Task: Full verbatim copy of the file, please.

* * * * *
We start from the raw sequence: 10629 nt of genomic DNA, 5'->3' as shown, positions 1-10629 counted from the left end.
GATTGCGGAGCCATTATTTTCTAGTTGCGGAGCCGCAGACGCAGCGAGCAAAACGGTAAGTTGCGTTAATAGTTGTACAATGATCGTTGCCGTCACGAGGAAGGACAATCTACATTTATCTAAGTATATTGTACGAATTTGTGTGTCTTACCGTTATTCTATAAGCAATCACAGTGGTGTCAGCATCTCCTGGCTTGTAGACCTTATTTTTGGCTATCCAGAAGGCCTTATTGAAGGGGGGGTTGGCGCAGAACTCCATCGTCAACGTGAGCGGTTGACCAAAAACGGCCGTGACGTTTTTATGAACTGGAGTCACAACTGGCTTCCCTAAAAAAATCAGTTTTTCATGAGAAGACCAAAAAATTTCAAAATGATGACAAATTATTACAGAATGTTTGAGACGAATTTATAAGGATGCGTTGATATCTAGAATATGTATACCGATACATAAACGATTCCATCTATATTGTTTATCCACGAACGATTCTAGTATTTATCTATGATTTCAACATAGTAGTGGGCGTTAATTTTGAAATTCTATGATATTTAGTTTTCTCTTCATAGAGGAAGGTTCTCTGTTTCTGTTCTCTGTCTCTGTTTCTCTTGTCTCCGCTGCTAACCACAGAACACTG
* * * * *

We start from the raw sequence: 10629 nt of genomic DNA, 5'->3' as shown, positions 1-10629 counted from the left end.
GATTGCGGAGCCATTATTTTCTAGTTGCGGAGCCGCAGACGCAGCGAGCAAAACGGTAAGTTGCGTTAATAGTTGTACAATGATCGTTGCCGTCACGAGGAAGGACAATCTACATTTATCTAAGTATATTGTACGAATTTGTGTGTCTTACCGTTATTCTATAAGCAATCACAGTGGTGTCAGCATCTCCTGGCTTGTAGACCTTATTTTTGGCTATCCAGAAGGCCTTATTGAAGGGGGGGTTGGCGCAGAACTCCATCGTCAACGTGAGCGGTTGACCAAAAACGGCCGTGACGTTTTTATGAACTGGAGTCACAACTGGCTTCCCTAAAAAAATCAGTTTTTCATGAGAAGACCAAAAAATTTCAAAATGATGACAAATTATTACAGAATGTTTGAGACGAATTTATAAGGATGCGTTGATATCTAGAATATGTATACCGATACATAAACGATTCCATCTATATTGTTTATCCACGAACGATTCTAGTATTTATCTATGATTTCAACATAGTAGTGGGCGTTAATTTTGAAATTCTATGATATTTAGTTTTCTCTTCATAGAGGAAGGTTCTCTGTTTCTGTTCTCTGTCTCTGTTTCTCTTGTCTCCGCTGCTAACCACAGAACACTG